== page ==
- provide multi-purpose cash assistance, which offers one-time or repeated cash transfers to displaced and returnee families, depending on their vulnerability
- provide people with cash grants that help promote self-employment opportunities and contribute to local market development
- provide skills training that focuses on improved capacity for economic self-reliance and knowledge, skill-sets, and social capital to support the recovery process
- Norwegian Ministry of Foreign Affairs (NMFA)
- Swiss Agency for Development and Cooperation (SDC)
- U.S. State Department's Bureau of Population, Refugees, and Migration (PRM)
- Directorate-General for European Civil Protection and Humanitarian Aid Operations (ECHO)
- Office of U.S. Foreign Disaster Assistance (OFDA)
- United Nations refugee agency (UNHCR)
- Department for International Development (DFID)
- United Nations Children's Fund (UNICEF)
- Australia Department of Foreign Affairs and Trade (DFAT)
- United Nations Office for the Coordination of Humanitarian Affairs (OCHA)
- Global Affairs Canada (GAC)
- Deutsche Gesellschaft fur Internationale Zusammenarbeit (GIZ)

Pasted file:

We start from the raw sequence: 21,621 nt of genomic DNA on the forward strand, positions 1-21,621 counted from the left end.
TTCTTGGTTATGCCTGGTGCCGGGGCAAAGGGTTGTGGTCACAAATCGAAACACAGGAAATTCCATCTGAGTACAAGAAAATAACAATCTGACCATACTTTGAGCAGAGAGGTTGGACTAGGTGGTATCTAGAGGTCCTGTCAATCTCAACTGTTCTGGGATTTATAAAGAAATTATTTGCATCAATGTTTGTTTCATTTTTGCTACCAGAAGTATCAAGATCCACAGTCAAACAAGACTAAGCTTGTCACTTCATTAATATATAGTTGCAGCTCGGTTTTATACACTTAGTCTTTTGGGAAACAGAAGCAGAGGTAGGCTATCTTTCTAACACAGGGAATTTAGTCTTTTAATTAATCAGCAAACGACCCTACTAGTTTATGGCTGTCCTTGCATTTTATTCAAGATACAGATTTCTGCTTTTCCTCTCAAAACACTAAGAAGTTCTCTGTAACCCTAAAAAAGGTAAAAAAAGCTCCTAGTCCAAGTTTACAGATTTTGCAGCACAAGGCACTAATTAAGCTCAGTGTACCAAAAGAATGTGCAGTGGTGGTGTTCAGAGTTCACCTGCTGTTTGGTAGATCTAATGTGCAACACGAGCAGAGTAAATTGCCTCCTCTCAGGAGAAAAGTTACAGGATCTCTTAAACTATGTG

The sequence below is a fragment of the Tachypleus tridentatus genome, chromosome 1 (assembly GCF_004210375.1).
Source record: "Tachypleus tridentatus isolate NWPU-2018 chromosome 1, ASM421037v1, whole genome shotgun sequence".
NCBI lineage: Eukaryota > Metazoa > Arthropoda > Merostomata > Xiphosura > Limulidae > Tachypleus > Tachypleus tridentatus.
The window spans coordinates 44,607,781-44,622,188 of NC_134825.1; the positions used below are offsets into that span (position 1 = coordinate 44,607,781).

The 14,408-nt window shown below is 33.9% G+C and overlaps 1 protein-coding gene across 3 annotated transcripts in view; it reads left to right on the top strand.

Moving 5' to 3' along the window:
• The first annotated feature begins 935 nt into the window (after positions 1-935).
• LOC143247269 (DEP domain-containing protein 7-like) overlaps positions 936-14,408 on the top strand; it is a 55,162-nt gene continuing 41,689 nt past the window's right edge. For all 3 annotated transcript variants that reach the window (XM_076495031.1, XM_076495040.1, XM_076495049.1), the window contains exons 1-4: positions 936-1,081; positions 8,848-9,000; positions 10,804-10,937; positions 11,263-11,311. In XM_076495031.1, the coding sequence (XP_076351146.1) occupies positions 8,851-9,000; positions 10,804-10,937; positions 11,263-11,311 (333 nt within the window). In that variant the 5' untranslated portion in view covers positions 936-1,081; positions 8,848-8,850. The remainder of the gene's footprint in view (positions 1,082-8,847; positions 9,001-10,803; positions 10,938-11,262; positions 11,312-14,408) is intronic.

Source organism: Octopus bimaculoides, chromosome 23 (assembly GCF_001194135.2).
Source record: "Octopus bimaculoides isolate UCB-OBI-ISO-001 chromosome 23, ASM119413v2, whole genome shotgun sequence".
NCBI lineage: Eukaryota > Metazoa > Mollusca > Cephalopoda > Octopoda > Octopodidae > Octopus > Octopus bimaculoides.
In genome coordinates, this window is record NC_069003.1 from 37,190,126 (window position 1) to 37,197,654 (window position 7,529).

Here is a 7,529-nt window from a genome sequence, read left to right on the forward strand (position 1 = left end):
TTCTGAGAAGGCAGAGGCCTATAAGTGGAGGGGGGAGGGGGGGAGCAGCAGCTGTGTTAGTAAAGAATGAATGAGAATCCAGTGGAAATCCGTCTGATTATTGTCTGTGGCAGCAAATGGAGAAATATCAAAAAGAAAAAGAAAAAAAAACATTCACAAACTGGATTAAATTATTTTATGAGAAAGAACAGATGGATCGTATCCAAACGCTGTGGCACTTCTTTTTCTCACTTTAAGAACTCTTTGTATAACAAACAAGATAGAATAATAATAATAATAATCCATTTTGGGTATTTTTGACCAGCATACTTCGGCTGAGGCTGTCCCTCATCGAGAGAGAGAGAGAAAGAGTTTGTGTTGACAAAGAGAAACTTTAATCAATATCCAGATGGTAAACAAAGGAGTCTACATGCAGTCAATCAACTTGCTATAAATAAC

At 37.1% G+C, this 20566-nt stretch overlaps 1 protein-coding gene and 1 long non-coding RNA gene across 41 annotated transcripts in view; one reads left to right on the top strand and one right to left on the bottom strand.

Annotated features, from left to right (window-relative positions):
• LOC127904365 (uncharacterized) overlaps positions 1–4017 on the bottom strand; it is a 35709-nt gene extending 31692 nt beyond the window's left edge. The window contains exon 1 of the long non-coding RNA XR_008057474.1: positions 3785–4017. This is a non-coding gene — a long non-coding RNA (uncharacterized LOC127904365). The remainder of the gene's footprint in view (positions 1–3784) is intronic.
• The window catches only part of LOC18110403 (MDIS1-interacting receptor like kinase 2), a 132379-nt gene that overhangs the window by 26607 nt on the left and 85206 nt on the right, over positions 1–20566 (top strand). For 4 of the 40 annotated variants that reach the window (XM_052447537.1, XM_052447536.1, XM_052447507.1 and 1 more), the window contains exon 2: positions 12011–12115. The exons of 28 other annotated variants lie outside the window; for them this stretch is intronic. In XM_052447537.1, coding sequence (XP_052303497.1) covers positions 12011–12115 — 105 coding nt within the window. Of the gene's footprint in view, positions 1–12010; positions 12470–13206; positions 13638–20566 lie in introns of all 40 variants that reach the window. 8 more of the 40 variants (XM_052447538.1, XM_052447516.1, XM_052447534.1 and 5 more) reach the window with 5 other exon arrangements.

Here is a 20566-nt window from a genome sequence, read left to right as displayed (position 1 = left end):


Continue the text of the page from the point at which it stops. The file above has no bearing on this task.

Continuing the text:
- Swedish International Development Cooperation Agency (Sida)
About NRC in Iraq
Urban Shelter Response - Lessons From Baghdad
A clean drop in the ocean: Working in Iraq’s worst health crisis
Last summer, the Iraqi southern governorate of Basra witnessed waves of protests when its citizens appealed for better access to services. The water’s contamination levels rocketed and clean water became inaccessible to many of the governorate’s households.
The Mobile Technician from Mosul
IRAQ/Mosul: During the IS group’s control, many students left school because of changes in the curriculum and a high focus on fighting and violence. Eighteen-year-old Mohammed didn’t finish his high school degree. "The new curriculum didn’t encourage me to study, and I was mentally tired. I also needed to work for a living."
Peace Prize 2018: NRC on the ground in Sinjar
Three years after the Iraqi town of Sinjar was recaptured from Islamic State group, the Yazidis have begun to return. The town is in ruins and the population has largely been left to its own devices. The Norwegian Refugee Council is the only international humanitarian organisation with a permanent presence in the town.